19th Century

Álvares de Azevedo’s “Memory of Dying” [Lembrança de Morrer] | Leandro Machado (Trans.)

Translated by Leandro Machado, based in the northern part of Brazil, who is an architect, freelance translator, and teaches Portuguese as a foreign language.

Álvares de Azevedo

Manuel Antônio Álvares de Azevedo (1831–52), referred to usually as Álvares de Azevedo, was one of Brazil’s most famous Romantic poets. Yet because his works have never been translated into English, Azevedo remains largely unknown to most British and American scholars.

The son of Manuel de Azevedo and Maria Luísa Azevedo, a wealthy couple living in São Paulo, in what was then the Empire of Brazil, in 1831 and who moved to Rio de Janeiro two years later, in 1844 Álvares began attending the Colégio Pedro II. It was here that Álvares learned to read EnglishFrench, and German, became acquainted with the works of European Romantic poets and novelists. He was particularly drawn to the works of Lord Byron, Shakespeare, Victor Hugo, Chateaubriand, Percy Shelley, Goethe, and Thomas Chatterton.

Machado’s translation of the following poem, titled ‘Memory of Dying’ (Lembrança de Morrer), is the first time that it has appeared in the English language.

A modern edition of Azevedo’s collection of poetry titled Lira dos Vinte Anos

Memory of Dying [Lembrança de Morrer]

No more! o never more!–SHELLEY.[1]

When in my chest the fibre bursts

That the spirit tangles[2] to the living pain 

Do not shed a single tear for me

In demented eyelid.

And do not even defoliate in the impure matter

The flower of the valley that falls asleep in the wind:

I don’t want a note of joy

To be shut by my sad passing.

I leave life like the dusty wanderer

Leaves the boredom of the desert[3]

— Like the hours of a long nightmare

That crumbles at the sound of a bell ringing.

Like the exile of my wandering soul,

Where the unwise fire consumed it:

I will miss just a thing[4] — those times

That beautified a loving illusion.

I will miss just a thing — those shadows

That I felt watching in my nights…

Thou, oh mother, poor thing

Who withers because of my sadness.

My father… my only friends,

Few — very few — who did not mock me

When, maddened by fever at night,

My pale beliefs doubted.

If a tear floods my eyelids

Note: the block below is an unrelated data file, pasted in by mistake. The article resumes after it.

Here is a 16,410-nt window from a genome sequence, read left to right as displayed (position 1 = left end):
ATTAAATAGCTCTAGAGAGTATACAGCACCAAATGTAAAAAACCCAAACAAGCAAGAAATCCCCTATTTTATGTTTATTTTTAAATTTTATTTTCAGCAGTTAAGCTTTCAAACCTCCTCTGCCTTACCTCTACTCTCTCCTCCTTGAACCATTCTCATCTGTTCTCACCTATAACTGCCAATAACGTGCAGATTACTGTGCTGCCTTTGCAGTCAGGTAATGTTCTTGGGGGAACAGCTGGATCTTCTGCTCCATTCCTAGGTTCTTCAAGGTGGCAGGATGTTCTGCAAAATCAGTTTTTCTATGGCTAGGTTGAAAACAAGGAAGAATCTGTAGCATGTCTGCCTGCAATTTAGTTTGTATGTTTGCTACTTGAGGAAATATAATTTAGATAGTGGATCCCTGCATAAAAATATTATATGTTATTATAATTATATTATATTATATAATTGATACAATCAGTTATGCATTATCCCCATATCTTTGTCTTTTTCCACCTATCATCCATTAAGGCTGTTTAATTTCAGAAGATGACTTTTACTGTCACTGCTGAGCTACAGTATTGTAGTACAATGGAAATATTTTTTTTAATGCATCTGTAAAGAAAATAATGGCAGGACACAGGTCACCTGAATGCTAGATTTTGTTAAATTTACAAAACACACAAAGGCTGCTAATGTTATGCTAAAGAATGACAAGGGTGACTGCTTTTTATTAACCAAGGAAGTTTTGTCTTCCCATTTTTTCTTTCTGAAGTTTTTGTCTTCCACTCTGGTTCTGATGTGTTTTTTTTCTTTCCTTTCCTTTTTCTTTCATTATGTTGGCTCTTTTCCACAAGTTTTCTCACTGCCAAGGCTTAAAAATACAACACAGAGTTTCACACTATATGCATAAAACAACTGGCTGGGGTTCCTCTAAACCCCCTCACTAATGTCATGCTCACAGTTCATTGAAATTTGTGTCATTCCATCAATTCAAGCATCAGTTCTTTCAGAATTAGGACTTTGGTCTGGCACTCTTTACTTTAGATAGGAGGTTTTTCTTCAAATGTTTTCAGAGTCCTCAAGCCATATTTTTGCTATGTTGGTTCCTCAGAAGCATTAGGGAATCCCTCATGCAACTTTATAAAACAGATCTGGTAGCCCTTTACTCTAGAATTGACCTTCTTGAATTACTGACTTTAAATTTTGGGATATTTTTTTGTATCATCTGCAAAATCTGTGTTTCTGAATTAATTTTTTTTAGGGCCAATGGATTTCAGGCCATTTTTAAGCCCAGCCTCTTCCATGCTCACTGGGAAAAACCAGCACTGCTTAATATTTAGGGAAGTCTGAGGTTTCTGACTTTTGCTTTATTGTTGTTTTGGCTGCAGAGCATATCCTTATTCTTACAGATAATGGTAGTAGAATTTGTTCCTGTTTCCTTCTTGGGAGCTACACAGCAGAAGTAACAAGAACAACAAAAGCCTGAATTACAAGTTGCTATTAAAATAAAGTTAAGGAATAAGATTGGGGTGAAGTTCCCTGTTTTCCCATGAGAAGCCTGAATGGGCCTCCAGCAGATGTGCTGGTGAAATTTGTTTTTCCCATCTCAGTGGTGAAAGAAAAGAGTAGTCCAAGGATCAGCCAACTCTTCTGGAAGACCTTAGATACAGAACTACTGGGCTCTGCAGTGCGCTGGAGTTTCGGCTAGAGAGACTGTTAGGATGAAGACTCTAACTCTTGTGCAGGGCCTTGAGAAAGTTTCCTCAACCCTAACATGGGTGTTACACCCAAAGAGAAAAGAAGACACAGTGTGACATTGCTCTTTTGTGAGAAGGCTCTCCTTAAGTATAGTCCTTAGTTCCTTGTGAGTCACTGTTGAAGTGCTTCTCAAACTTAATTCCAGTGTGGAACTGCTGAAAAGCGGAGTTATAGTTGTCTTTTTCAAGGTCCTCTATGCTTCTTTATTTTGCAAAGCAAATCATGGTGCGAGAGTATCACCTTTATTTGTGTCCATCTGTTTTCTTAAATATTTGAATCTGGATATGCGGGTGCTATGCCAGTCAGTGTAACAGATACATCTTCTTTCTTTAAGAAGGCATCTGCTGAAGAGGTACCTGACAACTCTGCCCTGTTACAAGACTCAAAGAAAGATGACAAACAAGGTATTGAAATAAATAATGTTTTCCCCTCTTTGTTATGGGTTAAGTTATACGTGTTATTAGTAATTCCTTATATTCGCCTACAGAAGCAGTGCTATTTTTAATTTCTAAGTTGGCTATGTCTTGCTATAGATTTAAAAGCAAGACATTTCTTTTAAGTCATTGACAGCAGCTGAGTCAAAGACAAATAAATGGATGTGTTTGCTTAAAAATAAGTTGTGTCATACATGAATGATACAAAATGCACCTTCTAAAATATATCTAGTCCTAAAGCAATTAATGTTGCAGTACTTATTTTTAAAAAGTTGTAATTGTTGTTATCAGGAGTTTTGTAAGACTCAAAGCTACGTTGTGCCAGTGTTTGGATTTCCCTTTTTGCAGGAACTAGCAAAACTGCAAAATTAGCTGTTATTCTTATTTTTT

If a sigh in the breasts still trembles

It is for the virgin I dreamed of… Who never

Had her beautiful face touched by my lips.

Only thou gave flowers 

To the dreamy youth of the pale poet…[5]

If he lived, it was for thee! and for the hope

Of enjoying thy loves in life.

I will kiss the holy and naked truth,

I will see the friendly dream crystallises…

Oh my virgin of the wandering dreams,

Daughter of heaven,[6] I will love thee.

May my lonely grave[7] rests

In the forgotten forest of men,

Under the shadow of a cross, and write on it

— He was a poet — he dreamed — and he loved in life.—

Valley shadows, mountain nights

That my soul sang and loved so much

Protect my abandoned body,

And in the silence pour song on it!

But when the bird of the dawn preludes

And when the sky rests at midnight

Thickets of the forest, open the branches…

Let the moon mourn my stone.[8]


[1] Epigraph originally in English, quoting Percy B. Shelley.

[2] There are words with similar meaning which could be used, such as ‘entwine’, ‘enlace’ and ‘intertwine’. I choose ‘tangle’ because it expresses the idea of mixing things, joining them together as one. I think it really suits what Azevedo wants to say when he writes about the fibres – his material living form – being attached to the living pain by his spirit.

[3] The structure of these two verses had to be slightly changed in order to maintain the meaning.

[4] Saudade is a portuguese word to describe the feeling of missing something or someone, to long something or someone. When Azevedo says “Só levo uma saudade”, he is saying that he will miss something only.

[5] The structure of these two verses had to be slightly changed in order to maintain the meaning.

[6]Céu’ also means sky, but since Azevedo is talking about holiness, we can assume that the proper word to translate ‘céu’ is heaven.

[7] The word ‘leito’ is used here as an euphemism. Azevedo is talking about his last and eternal bed: his grave. I could not find an appropriate substitute in english.

[8] ‘Lousa’ means slate, or board (which you can write on). Again, it is an euphemism for gravestone. I choose to translate it as ‘stone’ only.